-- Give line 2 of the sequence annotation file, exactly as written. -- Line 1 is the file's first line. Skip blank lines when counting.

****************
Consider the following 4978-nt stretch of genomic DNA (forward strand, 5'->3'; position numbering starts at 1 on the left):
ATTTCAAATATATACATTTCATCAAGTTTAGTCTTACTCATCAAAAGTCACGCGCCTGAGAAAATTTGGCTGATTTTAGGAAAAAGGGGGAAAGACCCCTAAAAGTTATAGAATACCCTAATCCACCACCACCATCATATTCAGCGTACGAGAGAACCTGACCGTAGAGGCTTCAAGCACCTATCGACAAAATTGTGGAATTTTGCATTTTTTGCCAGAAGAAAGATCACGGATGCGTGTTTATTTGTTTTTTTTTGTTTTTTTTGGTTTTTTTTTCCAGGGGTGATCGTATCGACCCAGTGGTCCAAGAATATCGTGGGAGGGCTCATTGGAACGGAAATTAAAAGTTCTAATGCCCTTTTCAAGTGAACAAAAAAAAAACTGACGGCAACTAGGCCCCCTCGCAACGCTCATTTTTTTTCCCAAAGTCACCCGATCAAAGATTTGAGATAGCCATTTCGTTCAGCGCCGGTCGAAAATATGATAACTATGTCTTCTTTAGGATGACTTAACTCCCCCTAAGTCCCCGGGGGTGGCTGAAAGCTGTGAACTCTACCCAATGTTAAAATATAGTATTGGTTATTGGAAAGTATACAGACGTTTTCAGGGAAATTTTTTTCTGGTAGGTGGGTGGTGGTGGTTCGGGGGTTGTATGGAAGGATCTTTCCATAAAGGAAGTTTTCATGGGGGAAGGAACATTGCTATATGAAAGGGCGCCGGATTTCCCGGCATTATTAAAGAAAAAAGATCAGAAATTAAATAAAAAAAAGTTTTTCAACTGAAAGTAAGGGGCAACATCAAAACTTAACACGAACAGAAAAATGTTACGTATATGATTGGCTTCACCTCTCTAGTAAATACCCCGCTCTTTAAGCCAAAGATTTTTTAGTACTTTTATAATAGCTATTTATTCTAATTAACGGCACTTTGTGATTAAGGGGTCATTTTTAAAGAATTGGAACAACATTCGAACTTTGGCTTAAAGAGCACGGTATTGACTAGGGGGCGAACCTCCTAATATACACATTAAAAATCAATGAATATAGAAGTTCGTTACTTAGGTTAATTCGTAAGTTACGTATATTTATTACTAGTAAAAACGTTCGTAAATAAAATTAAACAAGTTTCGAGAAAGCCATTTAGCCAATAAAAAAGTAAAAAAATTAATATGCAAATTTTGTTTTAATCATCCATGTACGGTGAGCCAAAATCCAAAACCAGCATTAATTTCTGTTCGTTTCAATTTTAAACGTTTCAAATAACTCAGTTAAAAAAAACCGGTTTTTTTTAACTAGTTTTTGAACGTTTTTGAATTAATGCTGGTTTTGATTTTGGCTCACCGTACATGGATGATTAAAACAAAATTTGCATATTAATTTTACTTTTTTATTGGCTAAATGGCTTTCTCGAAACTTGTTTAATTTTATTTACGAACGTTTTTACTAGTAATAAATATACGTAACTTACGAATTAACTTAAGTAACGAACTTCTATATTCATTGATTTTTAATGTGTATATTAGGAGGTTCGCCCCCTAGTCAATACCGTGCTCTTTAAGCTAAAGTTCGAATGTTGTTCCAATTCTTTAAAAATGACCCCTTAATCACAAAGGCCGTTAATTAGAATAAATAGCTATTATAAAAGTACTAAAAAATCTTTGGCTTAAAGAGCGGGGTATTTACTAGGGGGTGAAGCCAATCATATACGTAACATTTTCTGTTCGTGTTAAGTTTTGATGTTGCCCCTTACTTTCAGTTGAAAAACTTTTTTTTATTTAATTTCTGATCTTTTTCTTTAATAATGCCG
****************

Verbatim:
ATTTCAAATATATACATTTCATCAAGTTTAGTCTTACTCATCAAAAGTCACGCGCCTGAGAAAATTTGGCTGATTTTAGGAAAAAGGGGGAAAGACCCCTAAAAGTTATAGAATACCCTAATCCACCACCACCATCATATTCAGCGTACGAGAGAACCTGACCGTAGAGGCTTCAAGCACCTATCGACAAAATTGTGGAATTTTGCATTTTTTGCCAGAAGAAAGATCACGGATGCGTGTTTATTTGTTTTTTTTTGTTTTTTTTGGTTTTTTTTTCCAGGGGTGATCGTATCGACCCAGTGGTCCAAGAATATCGTGGGAGGGCTCATTGGAACGGAAATTAAAAGTTCTAATGCCCTTTTCAAGTGAACAAAAAAAAAACTGACGGCAACTAGGCCCCCTCGCAACGCTCATTTTTTTTCCCAAAGTCACCCGATCAAAGATTTGAGATAGCCATTTCGTTCAGCGCCGGTCGAAAATATGATAACTATGTCTTCTTTAGGATGACTTAACTCCCCCTAAGTCCCCGGGGGTGGCTGAAAGCTGTGAACTCTACCCAATGTTAAAATATAGTATTGGTTATTGGAAAGTATACAGACGTTTTCAGGGAAATTTTTTTCTGGTAGGTGGGTGGTGGTGGTTCGGGGGTTGTATGGAAGGATCTTTCCATAAAGGAAGTTTTCATGGGGGAAGGAACATTGCTATATGAAAGGGCGCCGGATTTCCCGGCATTATTAAAGAAAAAAGATCAGAAATTAAATAAAAAAAAGTTTTTCAACTGAAAGTAAGGGGCAACATCAAAACTTAACACGAACAGAAAAATGTTACGTATATGATTGGCTTCACCTCTCTAGTAAATACCCCGCTCTTTAAGCCAAAGATTTTTTAGTACTTTTATAATAGCTATTTATTCTAATTAACGGCACTTTGTGATTAAGGGGTCATTTTTAAAGAATTGGAACAACATTCGAACTTTGGCTTAAAGAGCACGGTATTGACTAGGGGGCGAACCTCCTAATATACACATTAAAAATCAATGAATATAGAAGTTCGTTACTTAGGTTAATTCGTAAGTTACGTATATTTATTACTAGTAAAAACGTTCGTAAATAAAATTAAACAAGTTTCGAGAAAGCCATTTAGCCAATAAAAAAGTAAAAAAATTAATATGCAAATTTTGTTTTAATCATCCATGTACGGTGAGCCAAAATCCAAAACCAGCATTAATTTCTGTTCGTTTCAATTTTAAACGTTTCAAATAACTCAGTTAAAAAAAACCGGTTTTTTTTAACTAGTTTTTGAACGTTTTTGAATTAATGCTGGTTTTGATTTTGGCTCACCGTACATGGATGATTAAAACAAAATTTGCATATTAATTTTACTTTTTTATTGGCTAAATGGCTTTCTCGAAACTTGTTTAATTTTATTTACGAACGTTTTTACTAGTAATAAATATACGTAACTTACGAATTAACTTAAGTAACGAACTTCTATATTCATTGATTTTTAATGTGTATATTAGGAGGTTCGCCCCCTAGTCAATACCGTGCTCTTTAAGCTAAAGTTCGAATGTTGTTCCAATTCTTTAAAAATGACCCCTTAATCACAAAGGCCGTTAATTAGAATAAATAGCTATTATAAAAGTACTAAAAAATCTTTGGCTTAAAGAGCGGGGTATTTACTAGGGGGTGAAGCCAATCATATACGTAACATTTTCTGTTCGTGTTAAGTTTTGATGTTGCCCCTTACTTTCAGTTGAAAAACTTTTTTTTATTTAATTTCTGATCTTTTTCTTTAATAATGCCG